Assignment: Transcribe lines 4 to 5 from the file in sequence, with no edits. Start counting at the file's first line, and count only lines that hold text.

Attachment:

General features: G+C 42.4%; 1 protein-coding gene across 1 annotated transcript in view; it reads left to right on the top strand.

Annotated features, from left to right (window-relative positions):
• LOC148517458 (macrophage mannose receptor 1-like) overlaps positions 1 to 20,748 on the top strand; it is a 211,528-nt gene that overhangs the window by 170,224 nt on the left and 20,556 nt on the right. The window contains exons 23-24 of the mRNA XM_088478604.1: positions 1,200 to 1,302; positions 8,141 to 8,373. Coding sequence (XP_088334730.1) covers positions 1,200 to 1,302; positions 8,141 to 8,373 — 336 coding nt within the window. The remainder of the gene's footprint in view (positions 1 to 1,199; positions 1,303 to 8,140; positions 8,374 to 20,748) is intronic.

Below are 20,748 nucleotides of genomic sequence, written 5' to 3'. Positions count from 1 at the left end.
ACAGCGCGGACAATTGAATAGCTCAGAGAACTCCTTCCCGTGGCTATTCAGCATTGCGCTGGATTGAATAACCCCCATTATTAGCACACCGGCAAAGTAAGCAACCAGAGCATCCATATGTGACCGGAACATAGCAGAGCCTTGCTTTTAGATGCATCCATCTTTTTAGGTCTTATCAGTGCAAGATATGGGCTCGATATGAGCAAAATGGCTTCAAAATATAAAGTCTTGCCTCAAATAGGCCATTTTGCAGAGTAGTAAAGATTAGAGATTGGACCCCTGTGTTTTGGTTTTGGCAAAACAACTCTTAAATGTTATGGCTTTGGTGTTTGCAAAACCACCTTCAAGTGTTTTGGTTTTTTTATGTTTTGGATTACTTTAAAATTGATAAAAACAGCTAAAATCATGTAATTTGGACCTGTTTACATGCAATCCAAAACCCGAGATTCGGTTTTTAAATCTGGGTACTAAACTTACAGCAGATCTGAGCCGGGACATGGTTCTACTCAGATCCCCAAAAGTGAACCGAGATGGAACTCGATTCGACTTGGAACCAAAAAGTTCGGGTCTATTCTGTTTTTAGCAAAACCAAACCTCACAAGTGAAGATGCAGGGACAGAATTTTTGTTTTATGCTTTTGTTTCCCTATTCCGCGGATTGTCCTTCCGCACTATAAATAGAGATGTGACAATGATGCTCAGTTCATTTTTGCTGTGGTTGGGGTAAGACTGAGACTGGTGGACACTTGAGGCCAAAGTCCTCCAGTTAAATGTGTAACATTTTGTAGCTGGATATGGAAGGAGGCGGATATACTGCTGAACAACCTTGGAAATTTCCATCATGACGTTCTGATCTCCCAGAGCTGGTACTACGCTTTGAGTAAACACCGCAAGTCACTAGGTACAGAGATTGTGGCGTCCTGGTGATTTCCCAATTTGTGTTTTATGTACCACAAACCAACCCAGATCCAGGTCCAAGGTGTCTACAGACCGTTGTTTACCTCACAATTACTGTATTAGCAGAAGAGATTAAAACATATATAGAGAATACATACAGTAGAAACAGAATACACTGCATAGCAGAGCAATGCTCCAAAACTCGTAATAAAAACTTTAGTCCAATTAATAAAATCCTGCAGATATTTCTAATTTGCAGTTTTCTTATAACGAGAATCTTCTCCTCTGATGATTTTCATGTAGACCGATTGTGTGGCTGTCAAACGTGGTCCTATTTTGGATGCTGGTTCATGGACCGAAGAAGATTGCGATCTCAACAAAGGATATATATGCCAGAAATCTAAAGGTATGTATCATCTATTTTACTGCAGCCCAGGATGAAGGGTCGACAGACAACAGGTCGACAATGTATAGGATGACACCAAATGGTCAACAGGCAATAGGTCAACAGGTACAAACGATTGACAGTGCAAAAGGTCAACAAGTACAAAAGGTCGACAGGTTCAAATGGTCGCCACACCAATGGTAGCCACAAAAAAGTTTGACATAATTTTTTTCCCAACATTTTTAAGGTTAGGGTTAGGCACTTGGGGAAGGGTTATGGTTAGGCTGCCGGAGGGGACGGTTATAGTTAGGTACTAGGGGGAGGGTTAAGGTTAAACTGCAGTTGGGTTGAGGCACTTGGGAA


Below are 20,748 nucleotides of genomic sequence, written 5' to 3'. Positions count from 1 at the left end.
ACAGCGCGGACAATTGAATAGCTCAGAGAACTCCTTCCCGTGGCTATTCAGCATTGCGCTGGATTGAATAACCCCCATTATTAGCACACCGGCAAAGTAAGCAACCAGAGCATCCATATGTGACCGGAACATAGCAGAGCCTTGCTTTTAGATGCATCCATCTTTTTAGGTCTTATCAGTGCAAGATATGGGCTCGATATGAGCAAAATGGCTTCAAAATATAAAGTCTTGCCTCAAATAGGCCATTTTGCAGAGTAGTAAAGATTAGAGATTGGACCCCTGTGTTTTGGTTTTGGCAAAACAACTCTTAAATGTTATGGCTTTGGTGTTTGCAAAACCACCTTCAAGTGTTTTGGTTTTTTTATGTTTTGGATTACTTTAAAATTGATAAAAACAGCTAAAATCATGTAATTTGGACCTGTTTACATGCAATCCAAAACCCGAGATTCGGTTTTTAAATCTGGGTACTAAACTTACAGCAGATCTGAGCCGGGACATGGTTCTACTCAGATCCCCAAAAGTGAACCGAGATGGAACTCGATTCGACTTGGAACCAAAAAGTTCGGGTCTATTCTGTTTTTAGCAAAACCAAACCTCACAAGTGAAGATGCAGGGACAGAATTTTTGTTTTATGCTTTTGTTTCCCTATTCCGCGGATTGTCCTTCCGCACTATAAATAGAGATGTGACAATGATGCTCAGTTCATTTTTGCTGTGGTTGGGGTAAGACTGAGACTGGTGGACACTTGAGGCCAAAGTCCTCCAGTTAAATGTGTAACATTTTGTAGCTGGATATGGAAGGAGGCGGATATACTGCTGAACAACCTTGGAAATTTCCATCATGACGTTCTGATCTCCCAGAGCTGGTACTACGCTTTGAGTAAACACCGCAAGTCACTAGGTACAGAGATTGTGGCGTCCTGGTGATTTCCCAATTTGTGTTTTATGTACCACAAACCAACCCAGATCCAGGTCCAAGGTGTCTACAGACCGTTGTTTACCTCACAATTACTGTATTAGCAGAAGAGATTAAAACATATATAGAGAATACATACAGTAGAAACAGAATACACTGCATAGCAGAGCAATGCTCCAAAACTCGTAATAAAAACTTTAGTCCAATTAATAAAATCCTGCAGATATTTCTAATTTGCAGTTTTCTTATAACGAGAATCTTCTCCTCTGATGATTTTCATGTAGACCGATTGTGTGGCTGTCAAACGTGGTCCTATTTTGGATGCTGGTTCATGGACCGAAGAAGATTGCGATCTCAACAAAGGATATATATGCCAGAAATCTAAAGGTATGTATCATCTATTTTACTGCAGCCCAGGATGAAGGGTCGACAGACAACAGGTCGACAATGTATAGGATGACACCAAATGGTCAACAGGCAATAGGTCAACAGGTACAAACGATTGACAGTGCAAAAGGTCAACAAGTACAAAAGGTCGACAGGTTCAAATGGTCGCCACACCAATGGTAGCCACAAAAAAGTTTGACATAATTTTTTTCCCAACATTTTTAAGGTTAGGGTTAGGCACTTGGGGAAGGGTTATGGTTAGGCTGCCGGAGGGGACGGTTATAGTTAGGTACTAGGGGGAGGGTTAAGGTTAAACTGCAGTTGGGTTGAGGCACTTGGGAA